The Rev. Jesse Jackson Sr. says he plans to meet with Philadelphia Eagles players at training camp Tuesday to thank them for their protests last season — and to tell them that's not enough.
"To capture the culture of that movement they in fact must become themselves very public registered voters," Jackson said of the National Football League pregame protests, where players knelt or raised fists to protest police violence against people of color. "They can't just protest in an idle way. They must declare that they are registered voters."
Jackson singled out players Michael Bennett and Malcolm Jenkins, saying he planned "to thank them for standing up and being young men of dignity." Jackson spoke at a National Commission for Voter Justice event at Drexel University.
Bennett and Jenkins were undecided about whether they would protest at Thursday's first preseason game.
Jackson, who also visited training camp for Sunday's open practice and spoke to Bennett, cast past protests as patriotic.
"The fact is, kneeling is an innocent, honorable, non-violent protest," said the two-time presidential candidate. "If you were desecrating the flag by stomping on it or stepping on it that would be considered disrespectful."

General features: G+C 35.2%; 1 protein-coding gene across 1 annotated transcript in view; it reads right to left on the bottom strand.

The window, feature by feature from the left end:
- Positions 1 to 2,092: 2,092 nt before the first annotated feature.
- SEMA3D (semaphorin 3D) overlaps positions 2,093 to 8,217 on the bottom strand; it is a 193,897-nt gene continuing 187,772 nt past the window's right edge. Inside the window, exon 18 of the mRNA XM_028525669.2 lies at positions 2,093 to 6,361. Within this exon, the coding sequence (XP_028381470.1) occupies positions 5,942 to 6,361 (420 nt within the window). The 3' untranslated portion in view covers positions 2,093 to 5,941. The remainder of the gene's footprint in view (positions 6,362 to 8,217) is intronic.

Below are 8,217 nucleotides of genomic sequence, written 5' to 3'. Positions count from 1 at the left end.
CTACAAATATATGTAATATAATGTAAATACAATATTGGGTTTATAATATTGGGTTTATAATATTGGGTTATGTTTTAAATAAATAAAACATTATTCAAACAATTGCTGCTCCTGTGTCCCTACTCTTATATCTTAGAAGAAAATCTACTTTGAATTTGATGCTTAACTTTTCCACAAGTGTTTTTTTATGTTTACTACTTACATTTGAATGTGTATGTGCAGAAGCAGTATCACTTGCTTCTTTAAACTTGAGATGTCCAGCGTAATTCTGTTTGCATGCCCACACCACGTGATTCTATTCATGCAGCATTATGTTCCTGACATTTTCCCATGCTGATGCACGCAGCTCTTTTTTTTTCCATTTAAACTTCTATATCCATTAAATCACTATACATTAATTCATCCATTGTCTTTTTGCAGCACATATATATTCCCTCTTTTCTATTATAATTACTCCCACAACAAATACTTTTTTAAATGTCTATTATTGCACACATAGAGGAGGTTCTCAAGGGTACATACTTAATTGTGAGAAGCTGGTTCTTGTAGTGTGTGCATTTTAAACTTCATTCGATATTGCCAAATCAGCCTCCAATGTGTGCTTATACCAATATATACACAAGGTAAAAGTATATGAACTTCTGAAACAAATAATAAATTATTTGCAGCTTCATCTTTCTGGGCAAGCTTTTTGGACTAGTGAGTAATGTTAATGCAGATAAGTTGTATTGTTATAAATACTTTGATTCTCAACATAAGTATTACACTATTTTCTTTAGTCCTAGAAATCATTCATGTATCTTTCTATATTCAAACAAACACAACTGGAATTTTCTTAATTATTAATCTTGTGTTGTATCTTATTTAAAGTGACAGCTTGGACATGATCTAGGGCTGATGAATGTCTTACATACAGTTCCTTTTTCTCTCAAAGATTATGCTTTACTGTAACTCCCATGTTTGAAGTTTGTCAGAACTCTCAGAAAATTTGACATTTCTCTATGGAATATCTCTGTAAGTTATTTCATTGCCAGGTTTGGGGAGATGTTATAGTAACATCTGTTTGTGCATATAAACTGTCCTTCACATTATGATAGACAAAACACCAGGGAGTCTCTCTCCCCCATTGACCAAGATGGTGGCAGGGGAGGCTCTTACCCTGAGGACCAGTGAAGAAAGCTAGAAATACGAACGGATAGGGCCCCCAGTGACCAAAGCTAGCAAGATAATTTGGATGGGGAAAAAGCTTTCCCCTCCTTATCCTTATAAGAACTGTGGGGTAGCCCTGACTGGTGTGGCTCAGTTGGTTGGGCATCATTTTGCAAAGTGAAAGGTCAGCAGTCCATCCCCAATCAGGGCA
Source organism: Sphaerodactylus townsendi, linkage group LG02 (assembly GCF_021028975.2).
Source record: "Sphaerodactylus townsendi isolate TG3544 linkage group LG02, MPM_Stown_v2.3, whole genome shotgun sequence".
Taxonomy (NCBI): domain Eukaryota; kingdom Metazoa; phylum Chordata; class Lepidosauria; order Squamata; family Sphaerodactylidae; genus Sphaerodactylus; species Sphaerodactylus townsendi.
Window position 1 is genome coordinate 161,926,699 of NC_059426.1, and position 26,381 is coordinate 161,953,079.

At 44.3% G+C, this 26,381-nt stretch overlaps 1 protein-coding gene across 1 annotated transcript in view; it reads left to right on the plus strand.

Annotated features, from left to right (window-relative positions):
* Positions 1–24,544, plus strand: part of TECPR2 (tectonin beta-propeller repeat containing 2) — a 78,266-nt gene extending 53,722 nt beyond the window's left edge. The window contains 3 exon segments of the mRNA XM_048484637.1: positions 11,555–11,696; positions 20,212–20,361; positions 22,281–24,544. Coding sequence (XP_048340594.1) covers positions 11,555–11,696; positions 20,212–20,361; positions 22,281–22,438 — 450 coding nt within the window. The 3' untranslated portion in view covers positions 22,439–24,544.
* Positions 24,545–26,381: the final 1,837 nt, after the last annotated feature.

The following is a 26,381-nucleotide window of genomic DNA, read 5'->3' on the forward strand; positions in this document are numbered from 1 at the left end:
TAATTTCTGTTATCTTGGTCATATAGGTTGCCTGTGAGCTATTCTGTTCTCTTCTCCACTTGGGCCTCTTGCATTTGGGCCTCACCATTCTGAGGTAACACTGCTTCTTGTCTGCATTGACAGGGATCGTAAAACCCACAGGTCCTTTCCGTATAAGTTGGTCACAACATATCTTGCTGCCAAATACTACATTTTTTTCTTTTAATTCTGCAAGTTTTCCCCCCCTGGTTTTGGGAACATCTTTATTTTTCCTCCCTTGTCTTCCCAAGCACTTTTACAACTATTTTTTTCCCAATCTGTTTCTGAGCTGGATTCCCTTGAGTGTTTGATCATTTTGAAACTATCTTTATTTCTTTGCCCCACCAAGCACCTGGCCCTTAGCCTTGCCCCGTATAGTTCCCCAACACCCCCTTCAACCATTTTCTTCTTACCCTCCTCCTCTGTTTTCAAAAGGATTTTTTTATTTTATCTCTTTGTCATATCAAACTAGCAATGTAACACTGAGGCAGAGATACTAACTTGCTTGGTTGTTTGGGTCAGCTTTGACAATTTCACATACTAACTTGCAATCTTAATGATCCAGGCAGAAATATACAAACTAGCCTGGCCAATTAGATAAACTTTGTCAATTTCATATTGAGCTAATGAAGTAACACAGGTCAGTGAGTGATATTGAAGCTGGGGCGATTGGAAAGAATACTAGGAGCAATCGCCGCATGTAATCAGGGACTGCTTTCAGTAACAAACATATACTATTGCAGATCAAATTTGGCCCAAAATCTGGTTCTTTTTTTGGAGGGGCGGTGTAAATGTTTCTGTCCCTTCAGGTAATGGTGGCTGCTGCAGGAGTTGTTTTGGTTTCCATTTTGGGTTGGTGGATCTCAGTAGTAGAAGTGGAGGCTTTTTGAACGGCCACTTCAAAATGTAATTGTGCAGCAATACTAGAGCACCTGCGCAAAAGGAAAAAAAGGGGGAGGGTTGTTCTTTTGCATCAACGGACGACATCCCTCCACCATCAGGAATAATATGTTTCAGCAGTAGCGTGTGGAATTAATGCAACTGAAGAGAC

Jackson expanded his protest comments to include a recent back-and-forth between President Trump and National Basketball Association star LeBron James, who said on CNN he would never sit down to speak with Trump. The president, in turn, questioned James' intelligence.
Jackson praised James for recently opening a school for at-risk children in his hometown of Akron, a move cheered by first lady Melania Trump. He compared that to Trump's history of draft deferments and business bankruptcies.
"LeBron has done all the right things," Jackson said. "I don't know if he's jealous of LeBron's success or using him as a weapon, a race weapon to incite fears among white people."
Jackson, in his comments, dubbed James "the lion king" and Trump "the lyin' king."
Jackson is in Philadelphia for the Progressive National Baptist Church convention, working with the group on voter registration and turn-out for the midterm elections in November. He called on professional athletes to be "examples of citizenship."